What Ifs and White Dresses

What Ifs and White Dresses

Ask any woman what she’s feeling when she enters a bridal store and you’re likely to get a wide array of answers. Excitement. Nerves. Happy tears. Sad tears. Joy.

But what you are also likely to hear, if you asked certain women and told them they could be completely honest with you, is an emotion you may be surprised by: fear.

I thought about all of this as I walked through the doors of my local David’s Bridal this past weekend to pick up a bridesmaid dress for a dear friend’s wedding. I had just been in the store a few months prior, playing dress-up with another friend as we tried on different options and hosted our own fashion show that made the consultants laugh. I had a great time that night, and I’m truly excited and honored to be in my friend’s wedding this summer.

This weekend though, I walked in alone. And as I stood and waited for the kind employee to grab my dress from the back, I found myself staring at the aisles of white dresses, all with different fabrics and styles. All beautiful in their own way. All dresses I would happily try on.

But all dresses I may never try on. Because what if my time as a bride never comes? It’s a sobering “what if” to face on some days.

Growing up, I felt sure it would happen. The message of “someday your prince will come” was quietly woven into so many experiences and discussions: attending church youth group, listening to older Christian women, reading books written by people who had passed from the single world to the married world and were happy to talk about it, and, inevitably, Disney movies.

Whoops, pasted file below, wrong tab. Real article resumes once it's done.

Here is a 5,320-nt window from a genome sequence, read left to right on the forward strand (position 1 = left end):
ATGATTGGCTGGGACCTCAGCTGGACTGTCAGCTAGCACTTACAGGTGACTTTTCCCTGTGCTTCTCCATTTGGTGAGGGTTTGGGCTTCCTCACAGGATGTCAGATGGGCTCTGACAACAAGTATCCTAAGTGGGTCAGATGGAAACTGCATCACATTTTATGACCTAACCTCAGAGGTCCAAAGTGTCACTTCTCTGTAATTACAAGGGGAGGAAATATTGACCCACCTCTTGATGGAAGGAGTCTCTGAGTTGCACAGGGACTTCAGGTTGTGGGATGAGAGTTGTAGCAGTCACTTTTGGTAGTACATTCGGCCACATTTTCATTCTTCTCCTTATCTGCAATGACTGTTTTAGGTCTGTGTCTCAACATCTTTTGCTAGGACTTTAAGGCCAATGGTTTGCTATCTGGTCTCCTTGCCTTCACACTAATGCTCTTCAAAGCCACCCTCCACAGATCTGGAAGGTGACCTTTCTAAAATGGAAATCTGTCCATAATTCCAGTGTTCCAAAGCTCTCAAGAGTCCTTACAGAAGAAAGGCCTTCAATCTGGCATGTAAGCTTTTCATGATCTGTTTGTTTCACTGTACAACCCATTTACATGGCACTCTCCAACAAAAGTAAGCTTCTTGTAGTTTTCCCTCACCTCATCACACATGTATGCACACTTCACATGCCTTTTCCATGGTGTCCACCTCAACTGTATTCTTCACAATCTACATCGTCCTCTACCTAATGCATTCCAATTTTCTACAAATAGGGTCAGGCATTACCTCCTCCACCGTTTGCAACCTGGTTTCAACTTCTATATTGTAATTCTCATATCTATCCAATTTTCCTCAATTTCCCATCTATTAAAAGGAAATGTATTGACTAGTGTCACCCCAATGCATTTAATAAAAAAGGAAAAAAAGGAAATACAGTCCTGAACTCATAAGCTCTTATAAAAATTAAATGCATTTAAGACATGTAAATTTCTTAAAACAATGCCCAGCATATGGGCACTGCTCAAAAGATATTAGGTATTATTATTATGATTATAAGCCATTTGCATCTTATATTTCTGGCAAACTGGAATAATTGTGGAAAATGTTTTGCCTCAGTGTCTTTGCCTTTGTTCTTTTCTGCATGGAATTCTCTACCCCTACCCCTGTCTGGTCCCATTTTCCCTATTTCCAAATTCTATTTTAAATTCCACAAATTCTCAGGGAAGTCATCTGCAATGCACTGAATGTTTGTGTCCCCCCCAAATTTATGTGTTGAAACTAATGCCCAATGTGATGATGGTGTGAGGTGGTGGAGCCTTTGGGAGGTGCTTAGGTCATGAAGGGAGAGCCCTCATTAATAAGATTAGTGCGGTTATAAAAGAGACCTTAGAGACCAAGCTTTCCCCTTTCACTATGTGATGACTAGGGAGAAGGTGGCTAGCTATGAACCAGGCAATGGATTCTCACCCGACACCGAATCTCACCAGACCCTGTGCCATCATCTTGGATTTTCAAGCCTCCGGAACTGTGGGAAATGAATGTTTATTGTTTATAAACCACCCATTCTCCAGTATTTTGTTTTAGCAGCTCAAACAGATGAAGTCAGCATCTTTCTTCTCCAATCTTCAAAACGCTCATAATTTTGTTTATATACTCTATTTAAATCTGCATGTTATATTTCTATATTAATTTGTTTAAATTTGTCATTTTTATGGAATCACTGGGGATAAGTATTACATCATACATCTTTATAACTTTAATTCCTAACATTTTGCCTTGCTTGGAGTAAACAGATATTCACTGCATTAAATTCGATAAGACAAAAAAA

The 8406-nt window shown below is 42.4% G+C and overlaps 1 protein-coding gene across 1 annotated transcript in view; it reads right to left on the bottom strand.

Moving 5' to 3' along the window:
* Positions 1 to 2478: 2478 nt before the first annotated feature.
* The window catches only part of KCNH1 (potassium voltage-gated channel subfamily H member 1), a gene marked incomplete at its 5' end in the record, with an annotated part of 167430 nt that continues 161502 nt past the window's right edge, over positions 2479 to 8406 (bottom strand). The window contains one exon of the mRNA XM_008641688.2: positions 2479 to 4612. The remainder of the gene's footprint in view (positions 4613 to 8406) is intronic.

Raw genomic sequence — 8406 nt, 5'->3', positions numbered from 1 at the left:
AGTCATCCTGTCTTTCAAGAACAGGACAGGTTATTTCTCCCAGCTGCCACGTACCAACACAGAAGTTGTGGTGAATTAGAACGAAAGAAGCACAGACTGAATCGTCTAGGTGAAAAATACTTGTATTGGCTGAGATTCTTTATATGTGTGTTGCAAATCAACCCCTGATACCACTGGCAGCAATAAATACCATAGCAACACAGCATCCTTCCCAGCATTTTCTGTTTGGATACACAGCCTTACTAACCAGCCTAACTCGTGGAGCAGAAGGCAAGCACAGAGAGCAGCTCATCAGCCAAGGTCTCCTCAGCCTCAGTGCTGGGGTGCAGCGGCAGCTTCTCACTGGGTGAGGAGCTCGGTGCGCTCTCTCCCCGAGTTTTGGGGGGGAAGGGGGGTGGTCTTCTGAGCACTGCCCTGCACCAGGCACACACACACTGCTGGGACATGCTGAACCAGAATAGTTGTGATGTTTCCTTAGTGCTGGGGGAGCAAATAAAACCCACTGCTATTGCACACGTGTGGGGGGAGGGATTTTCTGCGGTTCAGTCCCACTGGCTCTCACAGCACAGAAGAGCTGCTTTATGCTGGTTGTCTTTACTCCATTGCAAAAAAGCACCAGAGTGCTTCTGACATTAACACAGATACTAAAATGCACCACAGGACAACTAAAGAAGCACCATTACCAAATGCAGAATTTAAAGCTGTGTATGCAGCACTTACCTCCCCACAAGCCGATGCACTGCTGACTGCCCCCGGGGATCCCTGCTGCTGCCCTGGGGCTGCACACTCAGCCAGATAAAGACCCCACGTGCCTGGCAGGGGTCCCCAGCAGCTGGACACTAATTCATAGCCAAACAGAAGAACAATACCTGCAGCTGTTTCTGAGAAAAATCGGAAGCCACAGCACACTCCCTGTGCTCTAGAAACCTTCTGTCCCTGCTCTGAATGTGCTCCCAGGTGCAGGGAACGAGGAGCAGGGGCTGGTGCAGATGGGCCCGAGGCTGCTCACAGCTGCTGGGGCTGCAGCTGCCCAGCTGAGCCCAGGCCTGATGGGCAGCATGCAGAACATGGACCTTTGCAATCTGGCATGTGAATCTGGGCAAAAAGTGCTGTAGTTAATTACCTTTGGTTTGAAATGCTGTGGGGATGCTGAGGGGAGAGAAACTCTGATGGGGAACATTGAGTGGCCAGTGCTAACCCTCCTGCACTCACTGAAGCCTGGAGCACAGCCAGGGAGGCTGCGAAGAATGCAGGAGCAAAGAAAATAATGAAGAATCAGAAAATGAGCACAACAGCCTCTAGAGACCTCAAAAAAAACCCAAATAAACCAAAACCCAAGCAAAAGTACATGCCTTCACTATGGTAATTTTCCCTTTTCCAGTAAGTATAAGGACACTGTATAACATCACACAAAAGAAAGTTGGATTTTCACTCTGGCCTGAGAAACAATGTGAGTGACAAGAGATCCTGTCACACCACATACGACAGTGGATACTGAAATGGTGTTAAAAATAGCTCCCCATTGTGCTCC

And I know I am not alone in this. My friend Holly recently wrote about her ongoing longing for a significant other, and Joy Beth Smith, another friend, points out in her (great) book, Party of One:

“It’s hard to live in this tension of desperately wanting something and never knowing when or if it will come. We need to actively cling to promises that are in Scripture: promises that God will never leave us, promises of his control in all things, promises of his goodness, promises that the trials of this world pale in comparison to the glory of what is to come. These are sure things.

A husband is not a sure thing.

We can’t continue to put prophecies in the Lord’s mouth and call it comfort. We can’t believe these promises and call them sound theology.”

Somewhere along the way, I bought into the assurance, both given to me verbally by well-meaning people and an assurance I whispered to myself because I wanted it to be true, that a husband would come. I just had to wait, right?

If I’m being honest, it’s less painful to believe that assurance. Because that assurance guarantees this single phase ends. That made-up assurance makes this ache lessen and not seem so everlasting on certain days. That assurance means this period of my life has an expiration date at some point, only to be immediately followed by a new, exciting phase.

But the truth is that I don’t know if this will end.

The only thing I do know, the only thing in this life I am truly sure of, is that God is good. Whether this longing is ever fulfilled or not. I’m not repeating this because it’s an easy truth to accept. It is not. To be completely honest, I have my days with God where I’m mad about this. Or sad. I want the assurance. I want to try on those white dresses. Even though I am very aware of the fact that marriage is not a finish line of any sort, I still want to cross it.

But if I’m focusing on what Scripture tells me, what it actually promises, what I know is that I am never alone. Or forgotten. Or unloved. My life has a purpose and meaning, whether or not I have a ring on it or a white dress moment.

These assurances may not lessen the pain of the hard days, the days of walking into David’s Bridal or sitting on my couch alone. They don’t fully erase my “What ifs.” But those are the assurances that are good and true, and God alone is the assurance I have.

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